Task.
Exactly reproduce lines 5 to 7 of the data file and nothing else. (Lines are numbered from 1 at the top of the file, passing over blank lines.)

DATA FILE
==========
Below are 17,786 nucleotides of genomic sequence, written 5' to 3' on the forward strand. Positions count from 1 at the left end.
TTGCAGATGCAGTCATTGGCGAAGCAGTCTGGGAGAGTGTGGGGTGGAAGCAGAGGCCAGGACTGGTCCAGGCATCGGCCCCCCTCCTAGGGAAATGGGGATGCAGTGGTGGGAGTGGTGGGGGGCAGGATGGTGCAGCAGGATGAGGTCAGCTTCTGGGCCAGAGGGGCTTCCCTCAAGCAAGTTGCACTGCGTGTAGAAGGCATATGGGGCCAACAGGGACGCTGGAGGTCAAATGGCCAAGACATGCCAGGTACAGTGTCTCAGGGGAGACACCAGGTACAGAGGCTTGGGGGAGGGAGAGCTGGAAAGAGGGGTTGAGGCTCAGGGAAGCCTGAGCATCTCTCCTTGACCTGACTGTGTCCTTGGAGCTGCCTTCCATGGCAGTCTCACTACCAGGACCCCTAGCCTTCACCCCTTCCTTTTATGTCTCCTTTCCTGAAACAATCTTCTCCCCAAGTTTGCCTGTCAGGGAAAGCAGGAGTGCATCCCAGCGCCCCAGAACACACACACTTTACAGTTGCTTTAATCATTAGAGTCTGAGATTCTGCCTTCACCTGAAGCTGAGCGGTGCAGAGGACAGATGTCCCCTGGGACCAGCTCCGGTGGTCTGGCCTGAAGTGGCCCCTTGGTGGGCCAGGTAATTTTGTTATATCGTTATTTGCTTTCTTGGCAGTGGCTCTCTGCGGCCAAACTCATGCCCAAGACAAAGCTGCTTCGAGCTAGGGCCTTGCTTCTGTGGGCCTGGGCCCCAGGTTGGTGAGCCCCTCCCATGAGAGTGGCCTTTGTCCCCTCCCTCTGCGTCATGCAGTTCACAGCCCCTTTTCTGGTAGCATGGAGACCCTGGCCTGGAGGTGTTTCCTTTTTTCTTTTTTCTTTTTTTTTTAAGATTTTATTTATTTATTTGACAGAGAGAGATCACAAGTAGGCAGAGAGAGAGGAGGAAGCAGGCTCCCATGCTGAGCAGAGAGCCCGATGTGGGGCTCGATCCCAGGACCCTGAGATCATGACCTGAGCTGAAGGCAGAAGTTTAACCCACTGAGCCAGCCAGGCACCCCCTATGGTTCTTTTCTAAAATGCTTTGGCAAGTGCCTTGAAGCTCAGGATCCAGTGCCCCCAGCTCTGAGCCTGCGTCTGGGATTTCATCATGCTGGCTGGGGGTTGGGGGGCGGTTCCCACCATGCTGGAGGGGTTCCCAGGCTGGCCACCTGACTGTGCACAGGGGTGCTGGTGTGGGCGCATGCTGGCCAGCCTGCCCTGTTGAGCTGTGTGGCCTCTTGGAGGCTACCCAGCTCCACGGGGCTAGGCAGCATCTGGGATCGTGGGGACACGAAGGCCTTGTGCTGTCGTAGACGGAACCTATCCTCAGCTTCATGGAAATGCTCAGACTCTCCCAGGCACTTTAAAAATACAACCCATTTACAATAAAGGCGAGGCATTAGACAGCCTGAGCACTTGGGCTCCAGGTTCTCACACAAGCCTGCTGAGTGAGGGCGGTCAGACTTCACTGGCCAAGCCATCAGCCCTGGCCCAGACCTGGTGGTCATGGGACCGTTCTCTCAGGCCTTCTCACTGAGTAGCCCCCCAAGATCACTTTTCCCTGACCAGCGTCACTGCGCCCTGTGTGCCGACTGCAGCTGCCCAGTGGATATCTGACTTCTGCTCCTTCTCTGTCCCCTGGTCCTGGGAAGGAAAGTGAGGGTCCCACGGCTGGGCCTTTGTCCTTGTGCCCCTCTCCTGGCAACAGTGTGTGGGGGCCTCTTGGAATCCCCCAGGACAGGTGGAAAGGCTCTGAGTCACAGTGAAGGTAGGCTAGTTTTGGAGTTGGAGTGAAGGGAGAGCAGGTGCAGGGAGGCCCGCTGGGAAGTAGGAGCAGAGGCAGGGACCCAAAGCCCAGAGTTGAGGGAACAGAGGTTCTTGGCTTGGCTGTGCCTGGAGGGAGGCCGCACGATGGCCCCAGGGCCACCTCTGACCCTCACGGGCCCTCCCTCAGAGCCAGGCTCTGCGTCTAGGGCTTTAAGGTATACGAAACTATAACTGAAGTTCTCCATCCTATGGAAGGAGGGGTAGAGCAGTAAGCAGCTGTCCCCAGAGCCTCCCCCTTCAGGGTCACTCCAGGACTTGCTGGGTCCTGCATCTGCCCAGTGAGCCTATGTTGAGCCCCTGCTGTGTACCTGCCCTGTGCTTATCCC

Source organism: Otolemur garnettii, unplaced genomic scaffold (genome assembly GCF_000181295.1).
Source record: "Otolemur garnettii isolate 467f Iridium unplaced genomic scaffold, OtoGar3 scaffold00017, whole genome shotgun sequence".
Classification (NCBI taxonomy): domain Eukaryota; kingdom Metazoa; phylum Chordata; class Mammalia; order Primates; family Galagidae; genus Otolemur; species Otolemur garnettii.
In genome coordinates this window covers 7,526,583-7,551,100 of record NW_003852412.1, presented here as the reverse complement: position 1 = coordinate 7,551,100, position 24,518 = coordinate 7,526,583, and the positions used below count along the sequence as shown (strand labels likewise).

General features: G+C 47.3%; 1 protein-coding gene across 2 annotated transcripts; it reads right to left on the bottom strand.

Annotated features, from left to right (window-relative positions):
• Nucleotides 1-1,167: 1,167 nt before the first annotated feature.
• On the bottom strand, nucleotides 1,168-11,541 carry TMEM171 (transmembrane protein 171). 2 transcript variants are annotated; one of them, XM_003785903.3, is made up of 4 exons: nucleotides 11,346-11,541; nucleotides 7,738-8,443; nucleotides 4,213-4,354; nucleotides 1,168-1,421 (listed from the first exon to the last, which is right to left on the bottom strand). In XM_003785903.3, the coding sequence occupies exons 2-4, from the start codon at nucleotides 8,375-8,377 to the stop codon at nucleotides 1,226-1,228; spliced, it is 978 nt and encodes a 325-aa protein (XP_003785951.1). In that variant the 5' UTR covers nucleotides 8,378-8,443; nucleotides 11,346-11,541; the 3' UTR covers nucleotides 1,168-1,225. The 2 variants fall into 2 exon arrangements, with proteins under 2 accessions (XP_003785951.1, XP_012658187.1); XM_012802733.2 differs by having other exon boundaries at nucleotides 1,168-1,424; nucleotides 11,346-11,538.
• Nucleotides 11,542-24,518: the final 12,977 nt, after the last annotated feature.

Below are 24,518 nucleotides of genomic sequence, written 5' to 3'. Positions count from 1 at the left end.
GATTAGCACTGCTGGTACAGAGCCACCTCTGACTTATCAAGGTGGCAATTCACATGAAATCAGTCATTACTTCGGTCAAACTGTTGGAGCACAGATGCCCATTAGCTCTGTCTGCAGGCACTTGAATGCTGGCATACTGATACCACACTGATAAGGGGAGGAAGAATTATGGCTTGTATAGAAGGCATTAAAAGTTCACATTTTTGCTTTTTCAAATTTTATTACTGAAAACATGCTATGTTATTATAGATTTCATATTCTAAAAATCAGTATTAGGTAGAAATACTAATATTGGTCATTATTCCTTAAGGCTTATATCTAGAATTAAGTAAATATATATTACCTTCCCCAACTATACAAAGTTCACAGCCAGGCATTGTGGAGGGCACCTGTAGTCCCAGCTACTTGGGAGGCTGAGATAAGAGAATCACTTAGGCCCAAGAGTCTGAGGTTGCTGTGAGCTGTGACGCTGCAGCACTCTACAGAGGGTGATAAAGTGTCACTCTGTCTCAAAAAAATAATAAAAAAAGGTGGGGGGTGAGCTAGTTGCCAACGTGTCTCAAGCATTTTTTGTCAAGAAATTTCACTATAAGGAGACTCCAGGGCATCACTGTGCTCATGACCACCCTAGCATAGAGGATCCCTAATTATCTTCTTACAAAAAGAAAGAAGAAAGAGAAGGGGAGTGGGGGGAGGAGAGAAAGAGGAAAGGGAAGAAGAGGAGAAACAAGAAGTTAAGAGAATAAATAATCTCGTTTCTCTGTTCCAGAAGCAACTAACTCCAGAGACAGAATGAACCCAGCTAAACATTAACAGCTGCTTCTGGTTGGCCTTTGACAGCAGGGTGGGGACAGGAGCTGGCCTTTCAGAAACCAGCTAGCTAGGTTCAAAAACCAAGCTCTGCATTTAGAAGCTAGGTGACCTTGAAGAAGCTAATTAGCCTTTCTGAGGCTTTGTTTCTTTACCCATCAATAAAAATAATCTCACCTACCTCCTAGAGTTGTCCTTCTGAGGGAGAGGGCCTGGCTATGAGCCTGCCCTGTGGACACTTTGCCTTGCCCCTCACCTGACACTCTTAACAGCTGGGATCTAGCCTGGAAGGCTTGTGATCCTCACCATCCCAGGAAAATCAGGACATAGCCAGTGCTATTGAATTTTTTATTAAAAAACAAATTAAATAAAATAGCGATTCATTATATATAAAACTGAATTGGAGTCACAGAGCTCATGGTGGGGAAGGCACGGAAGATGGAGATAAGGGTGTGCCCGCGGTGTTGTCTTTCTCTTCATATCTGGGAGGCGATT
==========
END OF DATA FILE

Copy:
Classification (NCBI taxonomy): domain Eukaryota; kingdom Metazoa; phylum Chordata; class Mammalia; order Primates; family Galagidae; genus Otolemur; species Otolemur garnettii.
In genome coordinates this window covers 7,526,583-7,551,100 of record NW_003852412.1, presented here as the reverse complement: position 1 = coordinate 7,551,100, position 24,518 = coordinate 7,526,583, and the positions used below count along the sequence as shown (strand labels likewise).

General features: G+C 47.3%; 1 protein-coding gene across 2 annotated transcripts; it reads right to left on the bottom strand.